Japan's Individualism in Globalization Trends
Yotaro KOBAYASHI (Chairman of the Board, Fuji Xerox, Co. Ltd.)
Misunderstanding of Individualism in Japan
Is healthy "individualism" growing in Japanese society? While we can find quite a few people in Japan who subscribe to "individualism" and practice it, it is doubtful if the concept of individualism is correctly understood and accepted in this country. There seem to be two factors that tend to hinder the growth of individualism in Japanese society.
The first factor is strong pressure to conform and adapt to a group or an organization. As is depicted in the Japanese proverb "the nail that sticks up gets hammered down," those who are different or stand out tend to be avoided and often excluded in Japanese society, leading to a kind of social pressure to conform. Traditionally, the roots of Japanese identity have been in such groups as Ie (family), mura (village) and kaisha (corporation). Among those who possess a strong sense of belonging to these groups, individual members are supposed to show "wa" (harmony) and cooperate to help manage their group smoothly, and any act to disrupt harmony is regarded as "wrong." While this kind of value system may have some merit to facilitate group solidarity, it tends to foster the sense of "yokonarabi" (an understanding that one should avoid being the nail hammered down), and therefore suppresses the dynamics of individualism.
The second factor is the misunderstanding of "individualism" in Japan. It was in the mid-1880s when the English word "individual" was imported and its translation "kojin" widely accepted in Japan. Since around that time, Japan has been actively studying and introducing Western concepts and institutions as engines for modernization. However, Japanese have not understood the true spirit and essence of some Western concepts and institutions. Perhaps individualism is one of those things.
Signs of Change in the Japanese Way of Thinking
Individualism in the original sense is based on a balance between individual rights for liberty, equality, and public responsibilities. American individualism in particular is rooted deeply in the republic tradition, where individual participation constitutes the public domain.
In the case of Japan, and especially in Japan's post-war education, we may have emphasized individual freedom and equality too much in trying to denounce pre-war totalitarianism. As a result, there has been very little education about public mind, and individualism tends to be misunderstood, leading to a misconception that individuals are permitted to do anything they like as long as it does not violate a law or offend others. In the process of post-war reconstruction and rapid urbanization, Japanese have been focusing on economic activities to satisfy their material needs, while lagging behind in nurturing the spiritual sense of publicness or social participation.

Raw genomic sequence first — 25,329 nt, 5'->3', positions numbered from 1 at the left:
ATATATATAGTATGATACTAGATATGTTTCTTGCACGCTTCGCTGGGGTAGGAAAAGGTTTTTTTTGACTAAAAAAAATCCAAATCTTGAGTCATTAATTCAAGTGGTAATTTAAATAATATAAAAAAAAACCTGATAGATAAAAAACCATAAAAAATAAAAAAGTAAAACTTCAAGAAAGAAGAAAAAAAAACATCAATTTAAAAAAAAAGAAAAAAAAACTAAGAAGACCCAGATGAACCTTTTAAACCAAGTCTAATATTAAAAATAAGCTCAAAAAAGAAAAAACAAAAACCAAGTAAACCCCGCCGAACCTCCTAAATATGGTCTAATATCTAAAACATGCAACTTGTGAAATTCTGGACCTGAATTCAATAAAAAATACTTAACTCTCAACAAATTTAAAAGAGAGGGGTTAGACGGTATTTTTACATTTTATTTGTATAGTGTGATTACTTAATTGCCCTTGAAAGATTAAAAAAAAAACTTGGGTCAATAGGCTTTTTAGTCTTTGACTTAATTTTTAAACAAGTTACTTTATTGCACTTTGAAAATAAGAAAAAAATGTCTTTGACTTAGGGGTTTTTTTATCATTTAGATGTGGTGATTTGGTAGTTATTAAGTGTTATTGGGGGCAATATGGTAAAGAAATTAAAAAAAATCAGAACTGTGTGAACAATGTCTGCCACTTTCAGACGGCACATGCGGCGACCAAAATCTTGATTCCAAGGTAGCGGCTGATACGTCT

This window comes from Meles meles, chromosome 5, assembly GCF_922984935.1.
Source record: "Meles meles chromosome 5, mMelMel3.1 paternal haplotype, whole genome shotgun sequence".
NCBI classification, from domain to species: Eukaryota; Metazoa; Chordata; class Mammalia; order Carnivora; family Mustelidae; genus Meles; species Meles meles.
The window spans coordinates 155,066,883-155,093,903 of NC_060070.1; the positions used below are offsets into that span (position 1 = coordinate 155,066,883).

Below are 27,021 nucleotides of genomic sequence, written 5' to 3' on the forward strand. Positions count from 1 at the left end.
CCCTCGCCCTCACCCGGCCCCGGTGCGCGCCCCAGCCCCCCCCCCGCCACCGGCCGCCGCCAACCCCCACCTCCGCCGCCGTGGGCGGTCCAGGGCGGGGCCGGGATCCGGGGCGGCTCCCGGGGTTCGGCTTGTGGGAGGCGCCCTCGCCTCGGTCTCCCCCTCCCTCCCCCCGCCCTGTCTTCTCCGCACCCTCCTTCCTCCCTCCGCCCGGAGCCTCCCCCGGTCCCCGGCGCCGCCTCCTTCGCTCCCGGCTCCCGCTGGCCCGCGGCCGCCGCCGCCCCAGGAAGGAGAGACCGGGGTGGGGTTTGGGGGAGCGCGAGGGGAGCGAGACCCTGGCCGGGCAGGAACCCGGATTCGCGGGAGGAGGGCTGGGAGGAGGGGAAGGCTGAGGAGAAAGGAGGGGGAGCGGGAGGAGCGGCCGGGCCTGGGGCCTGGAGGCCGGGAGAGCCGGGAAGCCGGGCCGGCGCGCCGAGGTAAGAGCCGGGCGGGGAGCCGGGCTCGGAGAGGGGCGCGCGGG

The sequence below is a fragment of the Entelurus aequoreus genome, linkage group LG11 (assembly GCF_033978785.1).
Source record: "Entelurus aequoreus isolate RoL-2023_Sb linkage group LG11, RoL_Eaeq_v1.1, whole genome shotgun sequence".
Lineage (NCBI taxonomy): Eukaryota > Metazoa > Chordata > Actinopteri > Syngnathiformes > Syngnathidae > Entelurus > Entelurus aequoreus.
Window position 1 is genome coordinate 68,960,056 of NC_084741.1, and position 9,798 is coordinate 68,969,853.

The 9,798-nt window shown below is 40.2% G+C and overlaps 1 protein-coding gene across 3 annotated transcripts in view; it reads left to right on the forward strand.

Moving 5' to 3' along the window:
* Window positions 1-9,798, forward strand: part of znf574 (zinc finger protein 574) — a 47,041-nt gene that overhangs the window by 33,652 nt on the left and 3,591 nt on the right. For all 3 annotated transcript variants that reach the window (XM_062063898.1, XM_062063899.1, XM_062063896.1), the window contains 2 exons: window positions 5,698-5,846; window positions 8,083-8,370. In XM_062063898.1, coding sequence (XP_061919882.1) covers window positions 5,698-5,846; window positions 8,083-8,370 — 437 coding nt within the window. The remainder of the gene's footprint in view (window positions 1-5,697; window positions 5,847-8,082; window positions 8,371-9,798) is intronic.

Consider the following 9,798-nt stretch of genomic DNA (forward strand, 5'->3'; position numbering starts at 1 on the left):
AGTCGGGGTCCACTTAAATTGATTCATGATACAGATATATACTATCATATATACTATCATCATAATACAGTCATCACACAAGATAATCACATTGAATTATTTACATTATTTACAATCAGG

Recently, there seem to be some signs of change in this kind of Japanese way of thinking. For example, various NPO activities are widely recognized and supported by the general public these days. It is hoped that by expanding these activities individuals will think and act by themselves and influence each other mutually, and healthy individualism will be nurtured as a result.
Future Prospects for Japan's Individualism
How should we find future prospects for individualism in an era of rapid globalization and technological innovation? In fierce competition on a global scale, the pressure to conform as explained above may well become a fatal disadvantage because it tends to block the creative mind of individuals, which is a source of competitiveness. In our borderless activities, those who have different values and backgrounds need to work together and there are bound to be various frictions among them. Therefore, the kind of individualism desired in this context requires permissiveness and tolerance for differences as well as an ability for self-expression, because it is important to build mutual trust by sharing values for human solidarity through continuous discussions and dialogue while preserving individual uniqueness and value systems. This means the opening and expansion of the concept of "wa" (harmony), rather than the denial of "wa" as a traditional Japanese value.
More important is to possess the kind of philosophy and ethics that will open our eyes to the essence of various phenomena in times of drastic change. Globalization does not mean uniformity. Rather, individuality and personal independence will become more important than ever. At the same time, facing such issues as a worsening North-South problem, environmental degradation, and innovations and ethics of biotechnology, we will need to have stronger self-restraint and morals acceptable to the global community. Individualism will have to reinvent itself to go beyond the boundaries of one country or even a contemporary world.
In the last millennium, human activities, especially economic activities in advanced countries, have had a revolutionary impact globally in economic as well as non-economic fields. In view of their strong influences on a global scale, business corporations must bear due responsibilities for their decisions and their consequences regarding a wider scope than just economic activities. For such corporate activities, the kind of individualism that incorporates a sense of "greater publicness" will become more important in the future.